The most affected areas, which received less than half of their normal seasonal rainfall, are central and southern Somalia, southeastern Ethiopia, northern and eastern Kenya, northern Tanzania and northeastern and southwestern Uganda.

The alert issued by FAO’s Global Information and Early Warning System (GIEWS) warns that the third consecutive failed rainy season has seriously eroded families’ resilience, and urgent and effective livelihood support is required.

“This is the third season in a row that families have had to endure failed rains – they are simply running out of ways to cope,” said FAO’s Director of Emergencies Dominique Burgeon. “Support is needed now before the situation rapidly deteriorates further.” 

Increasing humanitarian need

The number of people in need of humanitarian assistance in the five aforementioned countries, currently estimated at about 16 million, has increased by about 30 percent since late 2016. In Somalia, almost half of the total population is food insecure.  Timely humanitarian assistance has averted famine so far but must be sustained. Conditions across the region are expected to further deteriorate in the coming months with the onset of the dry season and an anticipated early start of the lean season.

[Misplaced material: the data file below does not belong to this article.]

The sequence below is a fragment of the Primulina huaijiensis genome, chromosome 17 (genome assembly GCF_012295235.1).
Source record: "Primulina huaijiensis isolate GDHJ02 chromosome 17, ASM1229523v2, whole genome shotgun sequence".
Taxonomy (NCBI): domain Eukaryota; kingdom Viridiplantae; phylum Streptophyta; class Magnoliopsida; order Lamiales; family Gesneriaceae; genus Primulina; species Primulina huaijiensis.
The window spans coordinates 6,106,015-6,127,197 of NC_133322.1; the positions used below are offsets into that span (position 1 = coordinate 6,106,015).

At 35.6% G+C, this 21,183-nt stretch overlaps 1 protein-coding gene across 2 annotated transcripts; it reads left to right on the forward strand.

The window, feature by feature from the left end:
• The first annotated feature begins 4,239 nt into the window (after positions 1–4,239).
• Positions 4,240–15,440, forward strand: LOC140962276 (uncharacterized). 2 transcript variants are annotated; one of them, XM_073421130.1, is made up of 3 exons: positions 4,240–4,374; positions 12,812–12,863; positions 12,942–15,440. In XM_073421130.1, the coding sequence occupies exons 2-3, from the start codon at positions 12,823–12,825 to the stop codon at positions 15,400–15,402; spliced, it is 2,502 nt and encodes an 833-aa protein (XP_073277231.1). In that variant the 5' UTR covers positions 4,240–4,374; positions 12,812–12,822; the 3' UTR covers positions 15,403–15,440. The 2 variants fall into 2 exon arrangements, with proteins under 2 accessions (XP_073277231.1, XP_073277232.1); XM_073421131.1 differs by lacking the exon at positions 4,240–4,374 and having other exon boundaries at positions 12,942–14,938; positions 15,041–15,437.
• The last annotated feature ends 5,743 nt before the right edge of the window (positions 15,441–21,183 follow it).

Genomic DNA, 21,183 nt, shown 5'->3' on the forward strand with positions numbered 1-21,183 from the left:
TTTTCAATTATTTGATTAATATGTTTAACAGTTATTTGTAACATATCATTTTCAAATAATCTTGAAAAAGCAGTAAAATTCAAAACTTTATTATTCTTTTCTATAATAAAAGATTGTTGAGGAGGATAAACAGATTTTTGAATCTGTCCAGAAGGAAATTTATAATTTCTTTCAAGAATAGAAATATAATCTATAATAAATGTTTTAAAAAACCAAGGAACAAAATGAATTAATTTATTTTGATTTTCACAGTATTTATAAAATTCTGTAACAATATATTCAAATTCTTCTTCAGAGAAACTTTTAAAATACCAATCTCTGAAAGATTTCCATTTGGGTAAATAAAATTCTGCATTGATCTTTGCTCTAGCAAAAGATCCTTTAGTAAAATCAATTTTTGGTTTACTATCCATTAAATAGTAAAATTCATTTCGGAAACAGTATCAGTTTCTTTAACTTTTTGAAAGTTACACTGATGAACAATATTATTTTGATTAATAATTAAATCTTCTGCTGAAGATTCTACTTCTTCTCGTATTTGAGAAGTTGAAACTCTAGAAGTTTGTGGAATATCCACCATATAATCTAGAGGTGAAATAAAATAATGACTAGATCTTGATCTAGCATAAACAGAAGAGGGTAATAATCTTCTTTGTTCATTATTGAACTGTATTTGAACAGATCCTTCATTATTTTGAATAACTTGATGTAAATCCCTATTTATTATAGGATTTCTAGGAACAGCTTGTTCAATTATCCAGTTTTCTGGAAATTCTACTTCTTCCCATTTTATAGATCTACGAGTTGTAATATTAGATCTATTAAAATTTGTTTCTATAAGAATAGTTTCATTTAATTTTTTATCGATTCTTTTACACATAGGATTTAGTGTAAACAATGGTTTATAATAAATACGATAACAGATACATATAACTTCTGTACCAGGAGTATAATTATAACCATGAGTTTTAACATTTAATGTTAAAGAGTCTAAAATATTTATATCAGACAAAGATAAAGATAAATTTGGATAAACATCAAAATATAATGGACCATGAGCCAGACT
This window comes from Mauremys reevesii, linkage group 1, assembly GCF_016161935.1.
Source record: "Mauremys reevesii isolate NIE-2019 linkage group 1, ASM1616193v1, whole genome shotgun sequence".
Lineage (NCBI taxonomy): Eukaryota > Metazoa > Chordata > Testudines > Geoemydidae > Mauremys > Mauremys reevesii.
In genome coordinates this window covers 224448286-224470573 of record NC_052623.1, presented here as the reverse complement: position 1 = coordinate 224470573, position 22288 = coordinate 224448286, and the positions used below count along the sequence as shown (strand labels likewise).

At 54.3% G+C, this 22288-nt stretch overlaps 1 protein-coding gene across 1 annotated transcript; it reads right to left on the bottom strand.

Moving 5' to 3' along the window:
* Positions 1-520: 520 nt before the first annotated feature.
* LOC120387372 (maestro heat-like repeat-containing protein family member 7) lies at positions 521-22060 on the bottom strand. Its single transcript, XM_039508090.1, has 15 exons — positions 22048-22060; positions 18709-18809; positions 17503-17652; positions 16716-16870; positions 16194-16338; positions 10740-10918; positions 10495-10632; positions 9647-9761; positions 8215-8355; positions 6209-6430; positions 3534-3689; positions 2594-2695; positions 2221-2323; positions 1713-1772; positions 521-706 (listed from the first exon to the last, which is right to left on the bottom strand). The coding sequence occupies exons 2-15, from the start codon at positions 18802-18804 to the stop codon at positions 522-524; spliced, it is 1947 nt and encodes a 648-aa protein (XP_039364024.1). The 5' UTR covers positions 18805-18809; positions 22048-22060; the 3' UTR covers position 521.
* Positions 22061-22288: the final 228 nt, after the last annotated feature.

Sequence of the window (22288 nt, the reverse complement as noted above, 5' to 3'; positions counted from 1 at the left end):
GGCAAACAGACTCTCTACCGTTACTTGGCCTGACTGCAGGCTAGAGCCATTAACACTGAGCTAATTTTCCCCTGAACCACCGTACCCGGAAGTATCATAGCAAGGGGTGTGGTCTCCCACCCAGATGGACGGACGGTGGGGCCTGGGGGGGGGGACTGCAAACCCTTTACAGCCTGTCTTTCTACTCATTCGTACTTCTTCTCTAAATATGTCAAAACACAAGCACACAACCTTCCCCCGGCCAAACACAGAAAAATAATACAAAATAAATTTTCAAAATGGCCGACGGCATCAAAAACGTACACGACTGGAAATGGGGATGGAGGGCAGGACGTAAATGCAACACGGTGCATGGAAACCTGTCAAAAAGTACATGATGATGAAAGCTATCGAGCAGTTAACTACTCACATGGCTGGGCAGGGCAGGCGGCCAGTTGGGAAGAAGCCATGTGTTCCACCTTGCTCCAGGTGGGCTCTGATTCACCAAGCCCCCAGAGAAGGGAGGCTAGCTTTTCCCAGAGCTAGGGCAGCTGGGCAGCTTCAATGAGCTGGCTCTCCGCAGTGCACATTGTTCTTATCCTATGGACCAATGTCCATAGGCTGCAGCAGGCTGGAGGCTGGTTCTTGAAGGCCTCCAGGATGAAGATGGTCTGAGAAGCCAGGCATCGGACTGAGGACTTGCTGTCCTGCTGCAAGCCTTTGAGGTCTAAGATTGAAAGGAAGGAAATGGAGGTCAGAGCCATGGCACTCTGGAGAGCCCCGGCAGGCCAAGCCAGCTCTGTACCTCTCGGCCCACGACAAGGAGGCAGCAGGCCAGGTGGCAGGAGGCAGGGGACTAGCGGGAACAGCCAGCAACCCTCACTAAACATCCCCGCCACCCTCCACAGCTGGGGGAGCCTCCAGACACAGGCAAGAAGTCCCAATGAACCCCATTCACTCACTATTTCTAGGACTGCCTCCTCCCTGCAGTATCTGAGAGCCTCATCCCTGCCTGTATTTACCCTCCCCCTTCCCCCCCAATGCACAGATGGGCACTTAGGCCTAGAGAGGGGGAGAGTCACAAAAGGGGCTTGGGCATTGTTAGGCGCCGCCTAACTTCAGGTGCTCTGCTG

Read the full article: FAO

Key to food and nutrition security

 

SDG LINKS

Linking up the SDGs: the key to food and nutrition security

The latest United Nations population projections released in June 2017 suggest that there will be 9.8 billion people by 2050, an increase of 2.4 billion people over 2015 estimates. That means that our population is growing faster than the last several rounds of UN projections for 2050 suggested. This growth will be concentrated in the so-called Least Developed Countries (LDCs) and the African continent, but the number of people in India, Indonesia, Pakistan and the United States is also expected to increase.

This projected population growth both heightens the need for the Sustainable Development Goals while simultaneously making them more difficult to achieve. The locations where population growth is likely to happen are also areas subject to increased exposure to climate extremes, civil conflicts, high levels of natural resource degradation and poor infrastructure development. Government resources in the poorest countries experiencing rapid population growth will be most constrained and basic needs, including food security and nutrition, are in peril. The FAO confirmed at their biennial conference in July that, currently, 19 countries are facing severe food crises due to a combination of conflict and climate change.